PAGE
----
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COLUMN: Vertical passing game will be critical for IU offense


New offensive coordinator Kalen DeBoer speaks during a press conference Jan. 25 at Memorial Stadium. The Hoosiers finished last season with a 5-7 record. Sam House

With new offensive coordinator Kalen DeBoer in Bloomington this season, almost all the focus has been on the quarterback battle.

However, while there has been a never-ending discussion on who will be taking snaps, not much has been said about the need for the offense to be more explosive since Head Coach Tom Allen replaced former Head Coach Kevin Wilson in 2016.

In Allen’s two seasons, IU has had one of the least explosive offenses in college football. Explosiveness can be tracked by a stat created by ESPN’s Bill Connelly known as IsoPPP.

The IsoPP measures how successful a team was at a play and if it was successful, how much impact the play had.

Indiana’s IsoPPP numbers under former offensive coordinator Mike DeBord were, well, pretty atrocious. In 2017, the Hoosiers finished 116th in college football in explosiveness, which was actually six spots higher than where they were in 2018 with an IsoPPP rating of 1.02.

To compare, University of Oklahoma led the country in IsoPPP at 123.3, Purdue was tenth most potent team in the FBS and University of Kentucky was 60th in the country. While IU shouldn’t expect to be on par with Oklahoma, it should be closer to Kentucky instead of being barely in front of Rutgers, 124th, and Ball State University, 125th.

The good news for IU is while DeBord was often ridiculed for being overly conservative as a play caller, DeBoer has a great reputation of being able to stretch the field with deep passes and explosive plays. In his two seasons at Fresno State University, the Bulldogs jumped thirty spots in IsoPPP and leaped to 120th in total offense to 47th last season.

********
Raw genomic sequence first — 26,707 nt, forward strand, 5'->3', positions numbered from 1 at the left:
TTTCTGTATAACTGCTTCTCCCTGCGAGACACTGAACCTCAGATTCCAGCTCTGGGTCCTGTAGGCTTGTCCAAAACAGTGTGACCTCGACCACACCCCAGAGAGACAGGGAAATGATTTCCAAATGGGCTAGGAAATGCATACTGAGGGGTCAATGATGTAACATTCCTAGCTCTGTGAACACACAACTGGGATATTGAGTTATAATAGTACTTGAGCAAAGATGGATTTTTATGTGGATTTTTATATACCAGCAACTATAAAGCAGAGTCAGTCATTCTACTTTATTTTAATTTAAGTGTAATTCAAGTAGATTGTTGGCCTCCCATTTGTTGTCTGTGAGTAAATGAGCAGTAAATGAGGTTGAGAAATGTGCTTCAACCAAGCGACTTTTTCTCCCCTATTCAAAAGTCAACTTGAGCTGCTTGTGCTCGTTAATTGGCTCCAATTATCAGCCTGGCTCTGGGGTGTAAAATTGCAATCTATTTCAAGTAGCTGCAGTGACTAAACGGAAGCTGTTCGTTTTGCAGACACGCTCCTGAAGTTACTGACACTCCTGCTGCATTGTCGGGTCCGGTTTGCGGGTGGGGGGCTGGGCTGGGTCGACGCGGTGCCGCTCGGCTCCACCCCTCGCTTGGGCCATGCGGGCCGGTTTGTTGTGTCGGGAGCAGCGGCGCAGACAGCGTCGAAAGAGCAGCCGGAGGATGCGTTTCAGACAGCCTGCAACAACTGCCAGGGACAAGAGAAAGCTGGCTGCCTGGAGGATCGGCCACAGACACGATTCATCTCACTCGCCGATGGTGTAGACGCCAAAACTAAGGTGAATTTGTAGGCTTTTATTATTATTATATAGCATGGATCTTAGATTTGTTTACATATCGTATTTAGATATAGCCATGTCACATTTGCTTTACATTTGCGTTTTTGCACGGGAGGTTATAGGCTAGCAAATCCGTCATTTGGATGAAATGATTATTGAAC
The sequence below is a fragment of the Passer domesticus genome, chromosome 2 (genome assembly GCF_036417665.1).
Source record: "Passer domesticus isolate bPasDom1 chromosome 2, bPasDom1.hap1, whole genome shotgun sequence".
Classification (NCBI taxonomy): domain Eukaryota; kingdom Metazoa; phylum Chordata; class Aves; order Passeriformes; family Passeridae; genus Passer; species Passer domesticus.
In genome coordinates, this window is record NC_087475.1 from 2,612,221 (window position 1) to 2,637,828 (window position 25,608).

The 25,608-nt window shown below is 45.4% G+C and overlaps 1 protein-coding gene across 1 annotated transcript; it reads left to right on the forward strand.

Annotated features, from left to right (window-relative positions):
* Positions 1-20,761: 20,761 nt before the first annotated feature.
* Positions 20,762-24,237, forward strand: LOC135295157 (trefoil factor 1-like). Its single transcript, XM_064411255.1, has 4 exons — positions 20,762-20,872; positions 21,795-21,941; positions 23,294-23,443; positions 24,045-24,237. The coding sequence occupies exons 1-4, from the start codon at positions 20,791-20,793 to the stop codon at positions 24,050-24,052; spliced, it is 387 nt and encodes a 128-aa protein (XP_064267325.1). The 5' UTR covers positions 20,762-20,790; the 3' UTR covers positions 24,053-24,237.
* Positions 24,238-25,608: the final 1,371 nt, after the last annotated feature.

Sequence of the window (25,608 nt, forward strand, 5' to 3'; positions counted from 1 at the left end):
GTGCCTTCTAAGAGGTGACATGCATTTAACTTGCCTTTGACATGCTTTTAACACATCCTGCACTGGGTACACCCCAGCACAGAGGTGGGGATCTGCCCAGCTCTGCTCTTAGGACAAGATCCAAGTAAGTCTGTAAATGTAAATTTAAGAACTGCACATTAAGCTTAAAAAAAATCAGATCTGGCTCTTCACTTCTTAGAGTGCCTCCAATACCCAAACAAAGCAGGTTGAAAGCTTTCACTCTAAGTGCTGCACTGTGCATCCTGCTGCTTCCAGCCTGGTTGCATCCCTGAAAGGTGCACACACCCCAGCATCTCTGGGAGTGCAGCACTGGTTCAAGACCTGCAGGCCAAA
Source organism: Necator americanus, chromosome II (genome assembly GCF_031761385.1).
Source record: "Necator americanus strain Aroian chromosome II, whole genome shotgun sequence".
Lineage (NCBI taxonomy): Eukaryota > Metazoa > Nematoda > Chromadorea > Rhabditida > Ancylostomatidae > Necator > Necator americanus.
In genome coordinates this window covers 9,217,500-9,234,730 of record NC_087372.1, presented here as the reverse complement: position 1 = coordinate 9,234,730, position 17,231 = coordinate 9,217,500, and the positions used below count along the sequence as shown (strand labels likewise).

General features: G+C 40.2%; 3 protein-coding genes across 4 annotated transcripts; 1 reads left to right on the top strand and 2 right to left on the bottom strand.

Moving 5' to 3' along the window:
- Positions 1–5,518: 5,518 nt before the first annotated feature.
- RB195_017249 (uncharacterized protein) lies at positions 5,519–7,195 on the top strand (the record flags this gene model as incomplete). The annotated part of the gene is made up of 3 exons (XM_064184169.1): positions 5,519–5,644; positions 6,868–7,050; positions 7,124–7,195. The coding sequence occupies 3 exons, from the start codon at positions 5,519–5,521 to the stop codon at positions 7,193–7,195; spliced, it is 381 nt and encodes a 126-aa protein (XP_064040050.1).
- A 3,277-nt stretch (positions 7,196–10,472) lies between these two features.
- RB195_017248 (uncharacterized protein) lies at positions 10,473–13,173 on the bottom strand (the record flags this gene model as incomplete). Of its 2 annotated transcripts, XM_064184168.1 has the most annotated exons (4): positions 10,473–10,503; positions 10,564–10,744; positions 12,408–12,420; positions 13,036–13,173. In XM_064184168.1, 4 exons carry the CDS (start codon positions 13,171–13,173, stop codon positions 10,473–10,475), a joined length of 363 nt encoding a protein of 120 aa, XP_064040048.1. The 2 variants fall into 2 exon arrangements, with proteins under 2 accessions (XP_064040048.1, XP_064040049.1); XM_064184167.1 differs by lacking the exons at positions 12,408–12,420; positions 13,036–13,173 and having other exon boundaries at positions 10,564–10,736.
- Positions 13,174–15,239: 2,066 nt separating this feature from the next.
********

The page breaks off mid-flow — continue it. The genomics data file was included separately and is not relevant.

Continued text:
DeBoer talked about a need to develop timing when throwing the deep ball at IU's media day Thursday.

“What explosive plays to me are is a matter of timing and accuracy,” DeBoer said. “I think all our quarterbacks have the ability to throw the ball down the field far enough as long as they're throwing on time, and I think that's the thing, as they go through the progressions, just make sure we're hitting that progression to the deep ball at the right time, and I think those guys kind of understand some of our core concepts. We'll continue to polish those up and expand on the offense and the opportunities that we can have to throw the ball down the field.”

While vertical passing is what the public usually connects to potent offenses, passing game coordinator and wide receivers Coach Grant Heard noted that explosive plays come in a variety of forms.

“Everybody says ‘Hey, throw it down the field’ but some of that is catching a hitch and having a guy break it,” Heard said. “I think what Dr. Matt Rhae and David Ballou have done have given my guys the confidence that they can do that plus being able to run down the field and catch it."

Whether it be wide receivers Nick Westbrook or Donavon Hale stretching the field, Whop Philyor or Ty Fryfogle working the slot or Stevie Scott and the rest of the talented Hoosier back field breaking runs, IU has the weapons to go along with DeBoer’s aggressive play-calling style to create big plays. The biggest question for IU is can the quarterback, whoever wins the job, do his part in taking the IU offense to the next level?

“Personally, I’ve done that in high school and throughout my whole career, so it’s nothing new to me,” freshman quarterback Jack Tuttle said. “I believe it’s going to help this program a lot, and it (vertical passing) will add a very special part of our offense.”

Tuttle was known for having a big arm in high school, and Michael Penix Jr. showed the same in his spare playing time before tearing his ACL last season. Elite arm strength has long been one of Peyton Ramsey’s biggest weaknesses, but it has improved during his time at IU.

Whichever quarterback DeBoer and Allen choose to lead the offense, the goal will be the same: be explosive in 2019.

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